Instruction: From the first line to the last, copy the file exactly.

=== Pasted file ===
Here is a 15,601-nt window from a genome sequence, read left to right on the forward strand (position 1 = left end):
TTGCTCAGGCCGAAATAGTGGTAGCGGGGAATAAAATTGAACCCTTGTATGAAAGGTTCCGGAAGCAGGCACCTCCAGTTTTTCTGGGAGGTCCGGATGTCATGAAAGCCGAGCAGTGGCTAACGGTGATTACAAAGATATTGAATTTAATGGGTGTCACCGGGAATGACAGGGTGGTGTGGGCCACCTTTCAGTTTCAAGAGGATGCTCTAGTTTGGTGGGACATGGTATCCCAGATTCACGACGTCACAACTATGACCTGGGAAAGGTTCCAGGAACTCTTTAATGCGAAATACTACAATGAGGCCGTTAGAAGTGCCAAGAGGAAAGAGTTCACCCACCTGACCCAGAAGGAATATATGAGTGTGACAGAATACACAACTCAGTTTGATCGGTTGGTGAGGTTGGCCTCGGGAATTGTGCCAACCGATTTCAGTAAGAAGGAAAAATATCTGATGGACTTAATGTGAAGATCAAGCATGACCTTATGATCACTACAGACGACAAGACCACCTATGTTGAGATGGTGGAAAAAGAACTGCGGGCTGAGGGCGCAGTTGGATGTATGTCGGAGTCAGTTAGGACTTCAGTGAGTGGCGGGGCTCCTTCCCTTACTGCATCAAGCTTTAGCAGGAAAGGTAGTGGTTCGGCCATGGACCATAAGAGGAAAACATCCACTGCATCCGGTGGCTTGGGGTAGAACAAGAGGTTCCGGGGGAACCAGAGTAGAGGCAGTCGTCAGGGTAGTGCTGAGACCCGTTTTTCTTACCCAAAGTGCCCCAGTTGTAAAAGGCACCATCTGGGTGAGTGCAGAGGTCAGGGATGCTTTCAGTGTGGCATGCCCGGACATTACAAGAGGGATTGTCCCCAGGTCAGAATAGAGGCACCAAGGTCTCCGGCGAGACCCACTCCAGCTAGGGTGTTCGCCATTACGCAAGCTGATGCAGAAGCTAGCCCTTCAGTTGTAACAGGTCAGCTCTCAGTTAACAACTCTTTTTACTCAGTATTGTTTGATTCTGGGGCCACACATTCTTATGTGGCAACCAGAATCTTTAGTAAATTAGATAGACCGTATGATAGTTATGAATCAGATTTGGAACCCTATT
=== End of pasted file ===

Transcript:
Here is a 15,601-nt window from a genome sequence, read left to right on the forward strand (position 1 = left end):
TTGCTCAGGCCGAAATAGTGGTAGCGGGGAATAAAATTGAACCCTTGTATGAAAGGTTCCGGAAGCAGGCACCTCCAGTTTTTCTGGGAGGTCCGGATGTCATGAAAGCCGAGCAGTGGCTAACGGTGATTACAAAGATATTGAATTTAATGGGTGTCACCGGGAATGACAGGGTGGTGTGGGCCACCTTTCAGTTTCAAGAGGATGCTCTAGTTTGGTGGGACATGGTATCCCAGATTCACGACGTCACAACTATGACCTGGGAAAGGTTCCAGGAACTCTTTAATGCGAAATACTACAATGAGGCCGTTAGAAGTGCCAAGAGGAAAGAGTTCACCCACCTGACCCAGAAGGAATATATGAGTGTGACAGAATACACAACTCAGTTTGATCGGTTGGTGAGGTTGGCCTCGGGAATTGTGCCAACCGATTTCAGTAAGAAGGAAAAATATCTGATGGACTTAATGTGAAGATCAAGCATGACCTTATGATCACTACAGACGACAAGACCACCTATGTTGAGATGGTGGAAAAAGAACTGCGGGCTGAGGGCGCAGTTGGATGTATGTCGGAGTCAGTTAGGACTTCAGTGAGTGGCGGGGCTCCTTCCCTTACTGCATCAAGCTTTAGCAGGAAAGGTAGTGGTTCGGCCATGGACCATAAGAGGAAAACATCCACTGCATCCGGTGGCTTGGGGTAGAACAAGAGGTTCCGGGGGAACCAGAGTAGAGGCAGTCGTCAGGGTAGTGCTGAGACCCGTTTTTCTTACCCAAAGTGCCCCAGTTGTAAAAGGCACCATCTGGGTGAGTGCAGAGGTCAGGGATGCTTTCAGTGTGGCATGCCCGGACATTACAAGAGGGATTGTCCCCAGGTCAGAATAGAGGCACCAAGGTCTCCGGCGAGACCCACTCCAGCTAGGGTGTTCGCCATTACGCAAGCTGATGCAGAAGCTAGCCCTTCAGTTGTAACAGGTCAGCTCTCAGTTAACAACTCTTTTTACTCAGTATTGTTTGATTCTGGGGCCACACATTCTTATGTGGCAACCAGAATCTTTAGTAAATTAGATAGACCGTATGATAGTTATGAATCAGATTTGGAACCCTATT